South Brisbane and the surrounding area will be closed to locals, with around 4,000 delegates and 3,000 media personnel set to join the leaders of the G20 countries over the weekend of November 15 and 16. A Queensland Government Spokesperson for the Minister for Tourism Jann Stuckey said the increased media interest during the G20 would produce long-term economic benefits for Queensland as people around the world learn of its appeal as a business, study and leisure destination.
“This increased visitation means additional income for Brisbane’s hotels and venues,” the spokesperson said.
“The economic benefits for Brisbane are expected to run in excess of 100 million dollars, with an upsurge in trade for local shops, hotels and restaurants.
“Recent hotel openings in Brisbane will be buoyed by the G20, including the world’s first NEXT Hotel in the Queen Street Mall which was officially opened this week.”
The Government Spokesperson said hosting the G20 in Brisbane provided a significant opportunity to reinforce Queensland’s international expertise in attracting, planning and staging world events.
With over 15 years experience in the tourism industry and having worked on strategies to leverage the 2000 Sydney Olympic Games, Griffith University Tourism, Sport and Hotel Management Lecturer Dr Sarah Gardiner knows what it takes to facilitate an event like the G20. She said the summit would really put Brisbane on the map as a major international city.
“Sydney and Melbourne have that prominence already at the moment but this G20 will really tell the world that Brisbane has really grown up and become a major international city,” Dr Gardiner said.
And she expects the G20 will leave a long-lasting legacy for Brisbane.
“During the G20, the tourism and economic development agencies will be leveraging the event to make sure we maximise publicity for Brisbane, Queensland and Australia.
“That will create a profile for the city of Brisbane and state of Queensland and Australia around the world, which will create flow-on effects to tourism and economic development opportunities.
“The city tourism industry is really built around the business tourism market, so unlike other destinations in Queensland and Australia where there is predominantly a leisure-based destination like the Gold Coast, Sunshine Coast and Cairns, Brisbane is really a business tourism city.”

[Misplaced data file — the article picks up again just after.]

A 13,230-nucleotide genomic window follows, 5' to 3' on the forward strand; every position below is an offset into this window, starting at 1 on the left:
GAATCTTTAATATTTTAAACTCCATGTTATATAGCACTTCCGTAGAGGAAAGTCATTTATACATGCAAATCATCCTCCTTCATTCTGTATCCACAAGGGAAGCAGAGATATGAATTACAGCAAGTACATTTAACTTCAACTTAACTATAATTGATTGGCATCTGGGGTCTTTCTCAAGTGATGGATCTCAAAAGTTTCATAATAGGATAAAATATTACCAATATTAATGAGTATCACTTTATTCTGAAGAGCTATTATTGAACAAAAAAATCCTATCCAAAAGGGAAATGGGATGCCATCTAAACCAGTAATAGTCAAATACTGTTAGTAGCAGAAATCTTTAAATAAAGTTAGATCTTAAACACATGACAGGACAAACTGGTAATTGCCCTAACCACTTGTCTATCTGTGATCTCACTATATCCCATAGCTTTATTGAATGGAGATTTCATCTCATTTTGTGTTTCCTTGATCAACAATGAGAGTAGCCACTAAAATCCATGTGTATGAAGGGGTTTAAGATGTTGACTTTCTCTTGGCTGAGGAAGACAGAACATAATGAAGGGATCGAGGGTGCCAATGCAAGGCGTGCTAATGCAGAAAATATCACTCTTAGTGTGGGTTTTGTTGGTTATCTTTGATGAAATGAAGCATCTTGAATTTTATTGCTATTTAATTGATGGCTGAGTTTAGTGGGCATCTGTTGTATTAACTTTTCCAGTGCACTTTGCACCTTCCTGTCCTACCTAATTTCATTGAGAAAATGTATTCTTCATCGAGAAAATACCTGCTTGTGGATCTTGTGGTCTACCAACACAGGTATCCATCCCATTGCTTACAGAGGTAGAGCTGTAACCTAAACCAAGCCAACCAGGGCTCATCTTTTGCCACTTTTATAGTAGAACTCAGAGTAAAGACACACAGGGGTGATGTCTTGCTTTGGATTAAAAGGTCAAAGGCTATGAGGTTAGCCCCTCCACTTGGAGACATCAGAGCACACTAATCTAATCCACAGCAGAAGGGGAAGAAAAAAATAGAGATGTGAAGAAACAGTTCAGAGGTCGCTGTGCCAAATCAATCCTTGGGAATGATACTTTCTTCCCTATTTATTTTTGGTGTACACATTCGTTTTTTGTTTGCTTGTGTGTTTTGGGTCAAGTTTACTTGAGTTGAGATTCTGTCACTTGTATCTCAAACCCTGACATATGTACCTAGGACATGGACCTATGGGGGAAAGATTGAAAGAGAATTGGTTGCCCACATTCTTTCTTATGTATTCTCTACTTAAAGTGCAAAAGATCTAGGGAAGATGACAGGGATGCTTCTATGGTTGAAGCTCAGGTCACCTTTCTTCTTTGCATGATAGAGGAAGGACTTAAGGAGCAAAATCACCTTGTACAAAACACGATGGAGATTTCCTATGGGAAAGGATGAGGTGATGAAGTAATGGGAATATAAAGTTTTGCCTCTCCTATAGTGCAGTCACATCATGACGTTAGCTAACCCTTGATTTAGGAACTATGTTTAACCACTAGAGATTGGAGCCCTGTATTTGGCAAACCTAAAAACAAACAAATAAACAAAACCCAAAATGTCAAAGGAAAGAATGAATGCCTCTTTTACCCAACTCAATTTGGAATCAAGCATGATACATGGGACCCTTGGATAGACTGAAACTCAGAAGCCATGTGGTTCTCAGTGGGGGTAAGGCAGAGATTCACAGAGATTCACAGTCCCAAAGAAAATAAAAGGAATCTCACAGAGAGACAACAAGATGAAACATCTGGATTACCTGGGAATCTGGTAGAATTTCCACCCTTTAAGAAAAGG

Queensland Hotel Association Accommodation Division Manager Judy Hill has been in and out of meetings with hotel providers since the bid for the G20 began. Unlike Dr Gardiner, she said the tourism market has changed in recent years from a very strong corporate market to a leisure-based market.
“A lot of that’s changed because of the size of events that we’ve brought to the city from a QPAC perspective,” Ms Hill said.
“We have had Swan Lake, the Lion King or some of those events that other cities haven’t managed to secure.
And she said new international hotels, like Starwood, Accor and Ibis, are a sign that market confidence is being restored.
“I think the G20 has probably been a catalyst for further development into the city and a renewed confidence that by announcing these additional new rooms into the city, the G20 is just the starting point of Brisbane really being a city to reckon with.
“Brisbane in the last five years and in the future will rate equal to Sydney and Melbourne.”
Perhaps the identities of tourist-populated Sydney and Melbourne as world-class cities lie not only within their architecture but also within their advanced hotel sectors. As Brisbane welcomes a greater variety of accommodation options, it remains to be seen whether the city will propel forward as a premier destination for business and leisure tourism. But the G20 might just be the event to stir the pot and reclaim Brisbane’s World Expo ‘88 glory on the international stage for years to come.